332. Fine, I think that will be reassuring. In terms of the review that you are carrying out now, though, clearly it is likely that you will come to a conclusion around about the same time as the Budget. If your conclusion were that you needed to add on additional capability—and it does appear that that is what most commentators believe to be necessary—and you are unwilling to sacrifice existing capabilities, in those circumstances the only way you can fund it is by an increase in your budget. The timing is going to be rather difficult, is it not, because you are presumably going to have to agree with the Chancellor the settlement for next year in advance of your having come to your conclusions under this review?
  (Mr Hoon) As I indicated in answer to the same question earlier on, it is for me to judge how best to encourage the Treasury to provide the Ministry of Defence with the resources that it judges that it requires.

  333. I think Parliament has a role in that too, Secretary of State.
  (Mr Hoon) And Parliament has a very important role in that.

  Chairman: We are producing a report before Christmas. I would not be surprised if we express our views, for what it is worth.

Mr Jones

  334. You have already mentioned that the extra money for Operation Veritas is coming outside of the budget. Has any indication been given to what that long-term cost is going to be in terms of continued involvement in Afghanistan and related issues? The second point is in terms of the new chapter. Clearly I accept what you are saying, that it is too early to say what the outcome is going to be in terms of equipment and everything else, but are you also going to be reviewing what the current operations are now? This morning we heard, as has already been said, that it might be a zero sum game in terms that we shall have to absorb some of the cost internally. Are we looking at some strategic things like, for example, the Falklands and other commitments overseas that may well have to come under review to pay for this new chapter or new expenditure that we have to find to fight in this new world?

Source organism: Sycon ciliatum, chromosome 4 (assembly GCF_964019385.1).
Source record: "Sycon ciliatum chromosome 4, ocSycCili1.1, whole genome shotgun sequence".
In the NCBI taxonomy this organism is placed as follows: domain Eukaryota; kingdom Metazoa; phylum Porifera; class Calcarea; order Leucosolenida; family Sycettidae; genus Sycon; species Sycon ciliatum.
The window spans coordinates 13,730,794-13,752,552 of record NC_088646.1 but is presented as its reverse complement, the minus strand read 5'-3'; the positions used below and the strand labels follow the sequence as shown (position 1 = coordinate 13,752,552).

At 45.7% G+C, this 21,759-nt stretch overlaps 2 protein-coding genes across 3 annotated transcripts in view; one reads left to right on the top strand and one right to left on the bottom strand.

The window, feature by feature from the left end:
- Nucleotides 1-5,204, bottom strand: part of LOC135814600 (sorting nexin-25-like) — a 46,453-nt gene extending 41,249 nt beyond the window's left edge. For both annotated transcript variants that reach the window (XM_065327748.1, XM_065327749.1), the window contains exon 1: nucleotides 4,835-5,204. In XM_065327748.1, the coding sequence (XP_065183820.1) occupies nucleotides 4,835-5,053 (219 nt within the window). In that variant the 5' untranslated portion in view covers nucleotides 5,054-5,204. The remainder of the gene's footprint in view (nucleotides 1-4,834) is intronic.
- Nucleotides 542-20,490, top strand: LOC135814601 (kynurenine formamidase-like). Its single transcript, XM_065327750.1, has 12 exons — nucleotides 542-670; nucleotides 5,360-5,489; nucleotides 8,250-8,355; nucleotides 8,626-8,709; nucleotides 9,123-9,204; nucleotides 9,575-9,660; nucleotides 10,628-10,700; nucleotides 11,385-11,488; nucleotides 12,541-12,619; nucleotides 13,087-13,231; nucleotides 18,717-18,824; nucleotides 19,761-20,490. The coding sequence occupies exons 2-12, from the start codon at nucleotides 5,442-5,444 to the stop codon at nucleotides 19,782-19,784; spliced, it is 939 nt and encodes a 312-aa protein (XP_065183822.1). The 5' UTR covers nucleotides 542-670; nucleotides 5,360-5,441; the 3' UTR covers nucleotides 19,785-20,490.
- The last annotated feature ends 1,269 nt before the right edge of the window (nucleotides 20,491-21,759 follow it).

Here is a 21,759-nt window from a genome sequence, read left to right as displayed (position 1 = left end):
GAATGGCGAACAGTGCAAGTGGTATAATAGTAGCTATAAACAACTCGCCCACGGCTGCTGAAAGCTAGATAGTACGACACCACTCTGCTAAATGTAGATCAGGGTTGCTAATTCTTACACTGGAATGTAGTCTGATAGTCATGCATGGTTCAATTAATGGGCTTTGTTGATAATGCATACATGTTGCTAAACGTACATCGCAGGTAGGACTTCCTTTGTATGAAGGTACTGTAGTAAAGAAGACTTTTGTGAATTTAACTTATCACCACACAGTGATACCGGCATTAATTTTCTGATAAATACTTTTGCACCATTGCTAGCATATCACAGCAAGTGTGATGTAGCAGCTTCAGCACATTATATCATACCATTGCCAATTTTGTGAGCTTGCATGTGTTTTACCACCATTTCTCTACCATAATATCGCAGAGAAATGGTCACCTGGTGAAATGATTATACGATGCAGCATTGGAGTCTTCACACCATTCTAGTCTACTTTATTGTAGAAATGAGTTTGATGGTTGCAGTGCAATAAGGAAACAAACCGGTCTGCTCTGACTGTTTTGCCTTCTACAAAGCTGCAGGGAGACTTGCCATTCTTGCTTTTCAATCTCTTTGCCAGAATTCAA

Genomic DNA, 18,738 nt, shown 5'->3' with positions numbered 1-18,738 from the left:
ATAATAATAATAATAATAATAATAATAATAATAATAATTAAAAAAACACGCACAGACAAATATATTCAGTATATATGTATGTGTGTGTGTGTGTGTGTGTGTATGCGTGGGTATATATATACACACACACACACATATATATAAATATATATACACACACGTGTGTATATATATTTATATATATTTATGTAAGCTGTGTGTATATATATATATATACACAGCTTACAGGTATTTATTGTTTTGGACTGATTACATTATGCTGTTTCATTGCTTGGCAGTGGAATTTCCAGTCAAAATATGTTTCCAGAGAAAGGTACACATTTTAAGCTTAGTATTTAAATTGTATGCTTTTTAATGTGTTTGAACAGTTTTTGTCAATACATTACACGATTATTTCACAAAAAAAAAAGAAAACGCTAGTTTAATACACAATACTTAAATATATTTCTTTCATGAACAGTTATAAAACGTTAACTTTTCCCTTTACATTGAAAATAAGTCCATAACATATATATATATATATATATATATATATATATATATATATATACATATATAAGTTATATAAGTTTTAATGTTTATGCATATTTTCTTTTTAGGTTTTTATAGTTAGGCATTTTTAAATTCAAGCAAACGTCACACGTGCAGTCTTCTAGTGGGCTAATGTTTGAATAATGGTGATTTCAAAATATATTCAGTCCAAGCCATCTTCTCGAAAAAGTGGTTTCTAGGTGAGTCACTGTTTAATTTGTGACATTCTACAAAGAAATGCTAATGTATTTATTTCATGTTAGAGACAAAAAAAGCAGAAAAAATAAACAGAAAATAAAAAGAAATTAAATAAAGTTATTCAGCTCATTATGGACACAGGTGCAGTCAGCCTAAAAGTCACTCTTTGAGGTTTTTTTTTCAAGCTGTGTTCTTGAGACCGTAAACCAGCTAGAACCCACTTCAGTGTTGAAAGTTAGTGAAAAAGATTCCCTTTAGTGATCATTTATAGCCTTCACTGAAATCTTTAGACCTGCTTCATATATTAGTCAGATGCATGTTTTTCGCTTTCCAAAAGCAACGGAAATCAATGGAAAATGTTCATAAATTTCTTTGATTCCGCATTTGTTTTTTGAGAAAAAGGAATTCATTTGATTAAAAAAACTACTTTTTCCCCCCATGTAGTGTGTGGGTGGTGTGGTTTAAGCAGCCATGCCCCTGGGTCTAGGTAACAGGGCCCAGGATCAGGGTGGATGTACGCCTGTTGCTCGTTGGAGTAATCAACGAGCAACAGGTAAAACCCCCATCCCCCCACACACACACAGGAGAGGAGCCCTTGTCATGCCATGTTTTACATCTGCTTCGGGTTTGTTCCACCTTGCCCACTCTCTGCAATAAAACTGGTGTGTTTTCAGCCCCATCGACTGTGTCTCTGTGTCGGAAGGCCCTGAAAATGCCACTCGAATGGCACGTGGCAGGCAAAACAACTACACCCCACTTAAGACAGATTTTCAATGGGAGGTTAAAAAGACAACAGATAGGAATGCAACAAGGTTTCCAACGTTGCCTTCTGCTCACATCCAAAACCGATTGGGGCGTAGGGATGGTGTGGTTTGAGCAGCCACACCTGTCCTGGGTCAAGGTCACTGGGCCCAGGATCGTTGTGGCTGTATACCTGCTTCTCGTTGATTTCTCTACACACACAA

(Mr Hoon) It is a very sophisticated way of asking the same question that I have just dealt with, but I shall try and give you—

Mr Cran

  335. The same answer.
  (Mr Hoon)—a more sophisticated answer. As far as your first question is concerned, obviously it will take as long as it takes.

Mr Jones

  336. That was not the question.
  (Mr Hoon) What I would assure you, though, is that financial constraints are not an issue.

  337. So you have got a blank chequebook?
  (Mr Hoon) I think that is a rather emotive way of putting it. We spend whatever is necessary to deliver the objective, and I assure you that we are not under any kind of financial restraint. That is not a factor that I have to take into account. I do not have to judge how many cruise missiles we fire. I do not have to make a judgement about the number of sorties that we use to support the Americans in their campaign over Afghanistan. I do not have to make a judgement financially about how many ships we use. I get military advice, and if the military advice is that we need a certain number of ships, or we require a certain number of sorties or we require a certain number of cruise missiles, financial considerations are totally and utterly irrelevant to that.

  338. Have you actually done some predictions on what that cost is going to be?
  (Mr Hoon) I am sorry to be blunt about that, but you are in as good a position as I am to say what is the likely outcome of the events in Afghanistan as of this afternoon. It will take as long as it takes.

  339. You will scare the Chancellor to death with that type of approach. He must have sleepless nights!
  (Mr Hoon) I am sure a distinguished member of the Select Committee on Defence would have thoughts on that just as much as I, as the Secretary of State for Defence, have. Things have gone extraordinarily well in recent times, and obviously we hope to be able to maintain that pace and progress in further operations, but there are constraints. The weather is one of them in Afghanistan at this time of year. The determination of fanatics in al-Qaeda is another of them. They certainly demonstrated in recent days a degree of fanaticism we might not necessarily have anticipated. Nevertheless, things have gone well, and I hope that they continue to go well.